Sometimes facing your darkest emotions, like anxiety and depression, can help you better understand yourself. Melissa Felteau started meditating to help combat her own anxiety and depression; she found a new clarity. “That was my biggest problem,” she says. “I realized that I was always comparing myself to my pre-injury self. I was trapped in a vicious cycle of rumination and depression.”

Six years after her injury, through meditation and mindfulness, Melissa was able to shed her anxiety and use what she had learned to help herself — and others.

via Coping with Post-TBI Anxiety & Stress | BrainLine

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[Study] Transcranial Electrical Stimulation for mTBI (TES for mTBI)

Recruitment Status  : Recruiting

Study Description

Brief Summary:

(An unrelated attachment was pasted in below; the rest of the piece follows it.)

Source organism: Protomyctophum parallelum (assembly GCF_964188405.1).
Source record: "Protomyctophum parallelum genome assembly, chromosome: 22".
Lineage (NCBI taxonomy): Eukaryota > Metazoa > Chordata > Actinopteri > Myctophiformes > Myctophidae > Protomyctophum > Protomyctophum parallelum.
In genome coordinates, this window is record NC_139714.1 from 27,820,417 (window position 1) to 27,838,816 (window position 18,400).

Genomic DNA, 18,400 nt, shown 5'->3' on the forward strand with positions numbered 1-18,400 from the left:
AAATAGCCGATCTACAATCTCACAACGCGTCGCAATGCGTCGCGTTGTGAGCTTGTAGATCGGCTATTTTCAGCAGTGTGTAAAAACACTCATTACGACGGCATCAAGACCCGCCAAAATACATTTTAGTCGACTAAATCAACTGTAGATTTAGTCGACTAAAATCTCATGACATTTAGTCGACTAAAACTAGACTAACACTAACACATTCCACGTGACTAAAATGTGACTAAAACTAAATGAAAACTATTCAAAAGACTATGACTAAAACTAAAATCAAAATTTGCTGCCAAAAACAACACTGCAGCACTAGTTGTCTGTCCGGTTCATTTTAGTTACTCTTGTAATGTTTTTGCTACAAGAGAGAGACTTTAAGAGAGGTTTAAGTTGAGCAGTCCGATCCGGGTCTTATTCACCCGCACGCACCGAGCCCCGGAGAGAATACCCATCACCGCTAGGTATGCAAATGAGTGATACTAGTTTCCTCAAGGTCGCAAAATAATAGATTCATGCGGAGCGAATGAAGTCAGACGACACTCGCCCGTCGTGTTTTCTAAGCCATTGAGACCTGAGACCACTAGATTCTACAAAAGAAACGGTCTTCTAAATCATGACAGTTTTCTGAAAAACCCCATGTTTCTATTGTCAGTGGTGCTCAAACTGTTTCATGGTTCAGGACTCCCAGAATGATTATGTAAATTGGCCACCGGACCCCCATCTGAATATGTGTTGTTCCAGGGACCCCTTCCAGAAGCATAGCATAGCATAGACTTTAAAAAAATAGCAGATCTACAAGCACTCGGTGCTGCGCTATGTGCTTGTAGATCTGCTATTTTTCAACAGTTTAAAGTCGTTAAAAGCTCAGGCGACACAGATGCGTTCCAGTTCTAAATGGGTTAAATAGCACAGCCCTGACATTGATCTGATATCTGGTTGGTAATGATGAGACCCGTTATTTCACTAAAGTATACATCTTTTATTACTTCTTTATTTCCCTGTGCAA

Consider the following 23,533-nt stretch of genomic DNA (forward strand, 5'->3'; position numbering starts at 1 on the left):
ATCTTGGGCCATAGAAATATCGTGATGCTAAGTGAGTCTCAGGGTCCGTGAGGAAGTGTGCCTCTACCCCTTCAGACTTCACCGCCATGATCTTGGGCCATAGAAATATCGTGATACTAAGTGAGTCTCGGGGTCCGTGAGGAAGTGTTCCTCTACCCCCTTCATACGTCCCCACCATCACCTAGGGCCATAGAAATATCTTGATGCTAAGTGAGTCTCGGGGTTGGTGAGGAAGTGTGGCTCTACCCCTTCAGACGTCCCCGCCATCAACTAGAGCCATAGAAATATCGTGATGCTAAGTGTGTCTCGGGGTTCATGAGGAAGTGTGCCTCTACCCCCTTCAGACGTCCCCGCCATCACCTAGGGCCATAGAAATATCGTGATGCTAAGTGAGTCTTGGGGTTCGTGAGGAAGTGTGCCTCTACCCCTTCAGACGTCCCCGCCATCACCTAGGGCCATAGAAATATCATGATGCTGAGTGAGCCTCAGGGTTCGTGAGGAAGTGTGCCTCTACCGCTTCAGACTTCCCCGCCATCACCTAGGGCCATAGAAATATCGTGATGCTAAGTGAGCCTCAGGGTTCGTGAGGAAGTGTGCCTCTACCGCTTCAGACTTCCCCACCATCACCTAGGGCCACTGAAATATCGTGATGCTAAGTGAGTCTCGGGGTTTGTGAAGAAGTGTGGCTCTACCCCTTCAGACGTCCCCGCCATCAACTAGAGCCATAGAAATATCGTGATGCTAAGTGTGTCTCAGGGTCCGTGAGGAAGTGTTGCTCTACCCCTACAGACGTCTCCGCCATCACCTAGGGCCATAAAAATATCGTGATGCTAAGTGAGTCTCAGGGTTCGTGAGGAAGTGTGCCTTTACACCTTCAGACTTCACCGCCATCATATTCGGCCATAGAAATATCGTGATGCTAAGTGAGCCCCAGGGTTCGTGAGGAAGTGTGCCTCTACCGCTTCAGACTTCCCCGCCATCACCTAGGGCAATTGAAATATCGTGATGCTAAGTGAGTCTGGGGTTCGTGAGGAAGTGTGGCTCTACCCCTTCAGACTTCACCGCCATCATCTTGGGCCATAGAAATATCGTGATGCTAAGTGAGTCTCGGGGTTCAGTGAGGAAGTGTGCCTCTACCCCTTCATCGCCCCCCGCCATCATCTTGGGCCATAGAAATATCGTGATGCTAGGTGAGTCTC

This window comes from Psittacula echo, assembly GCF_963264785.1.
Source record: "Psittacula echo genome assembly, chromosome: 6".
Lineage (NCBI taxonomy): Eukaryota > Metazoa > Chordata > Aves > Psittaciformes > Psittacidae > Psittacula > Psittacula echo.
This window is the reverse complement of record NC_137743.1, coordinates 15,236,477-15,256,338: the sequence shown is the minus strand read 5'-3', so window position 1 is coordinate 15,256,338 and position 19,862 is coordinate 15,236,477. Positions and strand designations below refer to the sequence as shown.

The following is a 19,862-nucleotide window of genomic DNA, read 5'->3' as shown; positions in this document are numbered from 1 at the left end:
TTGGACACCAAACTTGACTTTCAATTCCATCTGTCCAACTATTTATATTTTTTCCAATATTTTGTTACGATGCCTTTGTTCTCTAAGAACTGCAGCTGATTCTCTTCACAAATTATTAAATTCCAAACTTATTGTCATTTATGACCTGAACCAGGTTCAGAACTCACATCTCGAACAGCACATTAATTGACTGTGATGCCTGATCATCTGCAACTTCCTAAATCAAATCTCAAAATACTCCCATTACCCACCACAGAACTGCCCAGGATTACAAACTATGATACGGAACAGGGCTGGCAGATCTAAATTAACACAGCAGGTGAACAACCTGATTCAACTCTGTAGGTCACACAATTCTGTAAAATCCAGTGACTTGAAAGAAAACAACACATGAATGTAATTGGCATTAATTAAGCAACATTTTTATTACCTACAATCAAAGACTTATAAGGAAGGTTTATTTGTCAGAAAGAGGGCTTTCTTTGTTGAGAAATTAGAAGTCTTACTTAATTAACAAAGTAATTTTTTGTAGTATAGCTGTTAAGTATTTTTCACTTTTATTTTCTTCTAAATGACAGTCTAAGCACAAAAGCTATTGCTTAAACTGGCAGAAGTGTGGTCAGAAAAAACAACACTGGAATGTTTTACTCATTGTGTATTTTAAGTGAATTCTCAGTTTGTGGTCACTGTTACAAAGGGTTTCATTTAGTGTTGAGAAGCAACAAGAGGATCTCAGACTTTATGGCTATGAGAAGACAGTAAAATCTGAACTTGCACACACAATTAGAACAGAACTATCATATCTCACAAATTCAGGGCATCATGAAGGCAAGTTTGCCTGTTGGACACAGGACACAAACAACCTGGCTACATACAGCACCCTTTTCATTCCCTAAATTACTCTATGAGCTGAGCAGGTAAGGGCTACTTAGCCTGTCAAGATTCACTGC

Mild traumatic brain injury (mTBI) is a leading cause of sustained physical, cognitive, emotional, and behavioral deficits in OEF/OIF/OND Veterans and the general public. However, the underlying pathophysiology is not completely understood, and there are few effective treatments for post-concussive symptoms (PCS). In addition, there are substantial overlaps between PCS and post-traumatic stress disorder (PTSD) symptoms in mTBI. IASIS is among a class of passive neurofeedback treatments that combine low-intensity pulses for transcranial electrical stimulation (LIP-tES) with electroencephalography (EEG) monitoring. LIP-tES techniques have shown promising results in alleviating PCS individuals with TBI. However, the neural mechanisms underlying the effects of LIP-tES treatment in TBI are unknown, owing to the dearth of neuroimaging investigations of this therapeutic intervention. Conventional neuroimaging techniques such as MRI and CT have limited sensitivity in detecting physiological abnormalities caused by mTBI, or in assessing the efficacy of mTBI treatments. In acute and chronic phases, CT and MRI are typically negative even in mTBI patients with persistent PCS. In contrast, evidence is mounting in support of resting-state magnetoencephalography (rs-MEG) slow-wave source imaging (delta-band, 1-4 Hz) as a marker for neuronal abnormalities in mTBI. The primary goal of the present application is to use rs-MEG to identify the neural underpinnings of behavioral changes associated with IASIS treatment in Veterans with mTBI. Using a double-blind placebo controlled design, the investigators will study changes in abnormal MEG slow-waves before and after IASIS treatment (relative to a ‘sham’ treatment group) in Veterans with mTBI. In addition, the investigators will examine treatment-related changes in PCS, PTSD symptoms, neuropsychological test performances, and their association with changes in MEG slow-waves. The investigators for the first time will address a fundamental question about the mechanism of slow-waves in brain injury, namely whether slow-wave generation in wakefulness is merely a negative consequence of neuronal injury or if it is a signature of ongoing neuronal rearrangement and healing that occurs at the site of the injury. Specific Aim 1 will detect the loci of injury in Veterans with mTBI and assess the mechanisms underlying functional neuroimaging changes related to IASIS treatment using rs-MEG slow-wave source imaging. The investigators hypothesize that MEG slow-wave source imaging will show significantly higher sensitivity than conventional MRI in identifying the loci of injury on a single-subject basis. The investigators also hypothesize that in wakefulness, slow-wave generation is a signature of ongoing neural rearrangement / healing, rather than a negative consequence of neuronal injury. Furthermore, the investigators hypothesize IASIS will ultimately reduce abnormal MEG slow-wave generation in mTBI by the end of the treatment course, owing to the accomplishment of neural rearrangement / healing. Specific Aim 2 will examine treatment-related changes in PCS and PTSD symptoms in Veterans with mTBI. The investigators hypothesize that compared with the sham group, mTBI Veterans in the IASIS treatment group will show significantly greater decreases in PCS and PTSD symptoms between baseline and post-treatment assessments. Specific Aim 3 will study the relationship among IASIS treatment-related changes in rs-MEG slow-wave imaging, PCS, and neuropsychological measures in Veterans with mTBI. The investigators hypothesize that Reduced MEG slow-wave generation will correlate with reduced total PCS score, individual PCS scores (e.g., sleep disturbance, post-traumatic headache, photophobia, and memory problem symptoms), and improved neuropsychological exam scores between post-IASIS and baseline exams. The success of the proposed research will for the first time confirm that facilitation of slow-wave generation in wakefulness leads to significant therapeutic benefits in mTBI, including an ultimate reduction of abnormal slow-waves accompanied by an improvement in PCS and cognitive functioning.